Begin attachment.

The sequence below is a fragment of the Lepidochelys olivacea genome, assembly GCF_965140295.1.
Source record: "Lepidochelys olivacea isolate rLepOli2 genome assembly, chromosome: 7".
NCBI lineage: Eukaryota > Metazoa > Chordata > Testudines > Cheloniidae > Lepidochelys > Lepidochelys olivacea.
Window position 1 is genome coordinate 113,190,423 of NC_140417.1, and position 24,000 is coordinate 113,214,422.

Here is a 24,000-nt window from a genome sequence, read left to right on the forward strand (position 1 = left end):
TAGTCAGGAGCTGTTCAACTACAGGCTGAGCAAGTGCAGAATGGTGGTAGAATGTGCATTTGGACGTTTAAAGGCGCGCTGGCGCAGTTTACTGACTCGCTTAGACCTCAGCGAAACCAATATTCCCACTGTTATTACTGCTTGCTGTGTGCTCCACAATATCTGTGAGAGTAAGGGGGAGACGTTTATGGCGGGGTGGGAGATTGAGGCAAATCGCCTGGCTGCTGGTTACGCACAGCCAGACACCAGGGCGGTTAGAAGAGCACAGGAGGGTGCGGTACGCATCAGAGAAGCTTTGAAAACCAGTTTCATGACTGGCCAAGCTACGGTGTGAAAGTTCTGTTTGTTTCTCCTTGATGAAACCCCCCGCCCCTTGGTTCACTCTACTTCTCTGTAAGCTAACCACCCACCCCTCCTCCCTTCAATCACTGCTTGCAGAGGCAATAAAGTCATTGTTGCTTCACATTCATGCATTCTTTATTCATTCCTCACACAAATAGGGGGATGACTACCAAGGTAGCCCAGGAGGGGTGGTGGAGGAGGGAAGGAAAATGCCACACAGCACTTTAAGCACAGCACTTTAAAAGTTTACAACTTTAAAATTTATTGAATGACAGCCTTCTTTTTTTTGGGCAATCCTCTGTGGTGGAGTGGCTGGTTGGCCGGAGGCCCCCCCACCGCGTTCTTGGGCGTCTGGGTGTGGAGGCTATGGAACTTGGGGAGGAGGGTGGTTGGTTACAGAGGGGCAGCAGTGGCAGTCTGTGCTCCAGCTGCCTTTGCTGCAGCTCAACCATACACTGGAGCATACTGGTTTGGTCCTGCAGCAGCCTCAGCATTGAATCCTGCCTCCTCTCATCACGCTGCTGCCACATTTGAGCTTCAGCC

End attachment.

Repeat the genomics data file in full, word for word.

The sequence below is a fragment of the Lepidochelys olivacea genome, assembly GCF_965140295.1.
Source record: "Lepidochelys olivacea isolate rLepOli2 genome assembly, chromosome: 7".
NCBI lineage: Eukaryota > Metazoa > Chordata > Testudines > Cheloniidae > Lepidochelys > Lepidochelys olivacea.
Window position 1 is genome coordinate 113,190,423 of NC_140417.1, and position 24,000 is coordinate 113,214,422.

Here is a 24,000-nt window from a genome sequence, read left to right on the forward strand (position 1 = left end):
TAGTCAGGAGCTGTTCAACTACAGGCTGAGCAAGTGCAGAATGGTGGTAGAATGTGCATTTGGACGTTTAAAGGCGCGCTGGCGCAGTTTACTGACTCGCTTAGACCTCAGCGAAACCAATATTCCCACTGTTATTACTGCTTGCTGTGTGCTCCACAATATCTGTGAGAGTAAGGGGGAGACGTTTATGGCGGGGTGGGAGATTGAGGCAAATCGCCTGGCTGCTGGTTACGCACAGCCAGACACCAGGGCGGTTAGAAGAGCACAGGAGGGTGCGGTACGCATCAGAGAAGCTTTGAAAACCAGTTTCATGACTGGCCAAGCTACGGTGTGAAAGTTCTGTTTGTTTCTCCTTGATGAAACCCCCCGCCCCTTGGTTCACTCTACTTCTCTGTAAGCTAACCACCCACCCCTCCTCCCTTCAATCACTGCTTGCAGAGGCAATAAAGTCATTGTTGCTTCACATTCATGCATTCTTTATTCATTCCTCACACAAATAGGGGGATGACTACCAAGGTAGCCCAGGAGGGGTGGTGGAGGAGGGAAGGAAAATGCCACACAGCACTTTAAGCACAGCACTTTAAAAGTTTACAACTTTAAAATTTATTGAATGACAGCCTTCTTTTTTTTGGGCAATCCTCTGTGGTGGAGTGGCTGGTTGGCCGGAGGCCCCCCCACCGCGTTCTTGGGCGTCTGGGTGTGGAGGCTATGGAACTTGGGGAGGAGGGTGGTTGGTTACAGAGGGGCAGCAGTGGCAGTCTGTGCTCCAGCTGCCTTTGCTGCAGCTCAACCATACACTGGAGCATACTGGTTTGGTCCTGCAGCAGCCTCAGCATTGAATCCTGCCTCCTCTCATCACGCTGCTGCCACATTTGAGCTTCAGCC